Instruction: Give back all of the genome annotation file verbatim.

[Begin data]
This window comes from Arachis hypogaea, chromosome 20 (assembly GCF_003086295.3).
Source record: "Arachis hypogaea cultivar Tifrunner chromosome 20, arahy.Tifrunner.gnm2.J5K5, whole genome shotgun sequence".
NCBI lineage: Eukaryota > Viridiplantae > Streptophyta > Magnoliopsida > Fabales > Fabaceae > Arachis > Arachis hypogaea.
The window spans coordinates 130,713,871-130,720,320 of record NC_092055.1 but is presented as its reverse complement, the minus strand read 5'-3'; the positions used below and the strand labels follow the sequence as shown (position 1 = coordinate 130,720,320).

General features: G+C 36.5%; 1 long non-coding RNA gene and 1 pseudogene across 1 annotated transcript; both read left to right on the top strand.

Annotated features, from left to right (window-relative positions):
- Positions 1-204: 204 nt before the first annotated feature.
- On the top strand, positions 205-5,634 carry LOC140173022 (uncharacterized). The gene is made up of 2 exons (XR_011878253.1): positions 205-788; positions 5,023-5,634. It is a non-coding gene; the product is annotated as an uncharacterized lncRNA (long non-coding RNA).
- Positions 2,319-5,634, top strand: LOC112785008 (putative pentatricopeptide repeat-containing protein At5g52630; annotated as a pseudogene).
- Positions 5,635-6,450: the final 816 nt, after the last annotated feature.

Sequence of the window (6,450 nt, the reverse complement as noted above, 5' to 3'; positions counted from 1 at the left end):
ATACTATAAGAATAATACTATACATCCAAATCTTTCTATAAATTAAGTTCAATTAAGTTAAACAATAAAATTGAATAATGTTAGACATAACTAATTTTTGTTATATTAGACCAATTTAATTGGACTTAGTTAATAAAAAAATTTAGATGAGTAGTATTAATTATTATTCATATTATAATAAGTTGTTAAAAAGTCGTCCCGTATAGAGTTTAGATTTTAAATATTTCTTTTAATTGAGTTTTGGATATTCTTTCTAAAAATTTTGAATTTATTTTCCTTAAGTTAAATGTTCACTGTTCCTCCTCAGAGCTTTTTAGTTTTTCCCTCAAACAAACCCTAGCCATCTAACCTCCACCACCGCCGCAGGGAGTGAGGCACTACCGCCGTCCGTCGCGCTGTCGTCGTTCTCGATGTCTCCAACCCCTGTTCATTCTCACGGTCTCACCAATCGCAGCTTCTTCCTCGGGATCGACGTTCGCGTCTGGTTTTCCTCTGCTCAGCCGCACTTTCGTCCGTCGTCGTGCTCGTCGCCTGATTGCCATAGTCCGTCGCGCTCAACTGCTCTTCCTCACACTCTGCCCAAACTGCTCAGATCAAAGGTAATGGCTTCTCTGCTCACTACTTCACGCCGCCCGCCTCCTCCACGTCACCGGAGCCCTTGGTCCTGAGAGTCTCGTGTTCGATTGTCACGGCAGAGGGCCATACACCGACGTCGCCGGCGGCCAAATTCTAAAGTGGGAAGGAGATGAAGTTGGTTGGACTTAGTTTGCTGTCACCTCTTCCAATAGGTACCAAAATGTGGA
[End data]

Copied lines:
This window comes from Arachis hypogaea, chromosome 20 (assembly GCF_003086295.3).
Source record: "Arachis hypogaea cultivar Tifrunner chromosome 20, arahy.Tifrunner.gnm2.J5K5, whole genome shotgun sequence".
NCBI lineage: Eukaryota > Viridiplantae > Streptophyta > Magnoliopsida > Fabales > Fabaceae > Arachis > Arachis hypogaea.
The window spans coordinates 130,713,871-130,720,320 of record NC_092055.1 but is presented as its reverse complement, the minus strand read 5'-3'; the positions used below and the strand labels follow the sequence as shown (position 1 = coordinate 130,720,320).

General features: G+C 36.5%; 1 long non-coding RNA gene and 1 pseudogene across 1 annotated transcript; both read left to right on the top strand.

Annotated features, from left to right (window-relative positions):
- Positions 1-204: 204 nt before the first annotated feature.
- On the top strand, positions 205-5,634 carry LOC140173022 (uncharacterized). The gene is made up of 2 exons (XR_011878253.1): positions 205-788; positions 5,023-5,634. It is a non-coding gene; the product is annotated as an uncharacterized lncRNA (long non-coding RNA).
- Positions 2,319-5,634, top strand: LOC112785008 (putative pentatricopeptide repeat-containing protein At5g52630; annotated as a pseudogene).
- Positions 5,635-6,450: the final 816 nt, after the last annotated feature.

Sequence of the window (6,450 nt, the reverse complement as noted above, 5' to 3'; positions counted from 1 at the left end):
ATACTATAAGAATAATACTATACATCCAAATCTTTCTATAAATTAAGTTCAATTAAGTTAAACAATAAAATTGAATAATGTTAGACATAACTAATTTTTGTTATATTAGACCAATTTAATTGGACTTAGTTAATAAAAAAATTTAGATGAGTAGTATTAATTATTATTCATATTATAATAAGTTGTTAAAAAGTCGTCCCGTATAGAGTTTAGATTTTAAATATTTCTTTTAATTGAGTTTTGGATATTCTTTCTAAAAATTTTGAATTTATTTTCCTTAAGTTAAATGTTCACTGTTCCTCCTCAGAGCTTTTTAGTTTTTCCCTCAAACAAACCCTAGCCATCTAACCTCCACCACCGCCGCAGGGAGTGAGGCACTACCGCCGTCCGTCGCGCTGTCGTCGTTCTCGATGTCTCCAACCCCTGTTCATTCTCACGGTCTCACCAATCGCAGCTTCTTCCTCGGGATCGACGTTCGCGTCTGGTTTTCCTCTGCTCAGCCGCACTTTCGTCCGTCGTCGTGCTCGTCGCCTGATTGCCATAGTCCGTCGCGCTCAACTGCTCTTCCTCACACTCTGCCCAAACTGCTCAGATCAAAGGTAATGGCTTCTCTGCTCACTACTTCACGCCGCCCGCCTCCTCCACGTCACCGGAGCCCTTGGTCCTGAGAGTCTCGTGTTCGATTGTCACGGCAGAGGGCCATACACCGACGTCGCCGGCGGCCAAATTCTAAAGTGGGAAGGAGATGAAGTTGGTTGGACTTAGTTTGCTGTCACCTCTTCCAATAGGTACCAAAATGTGGA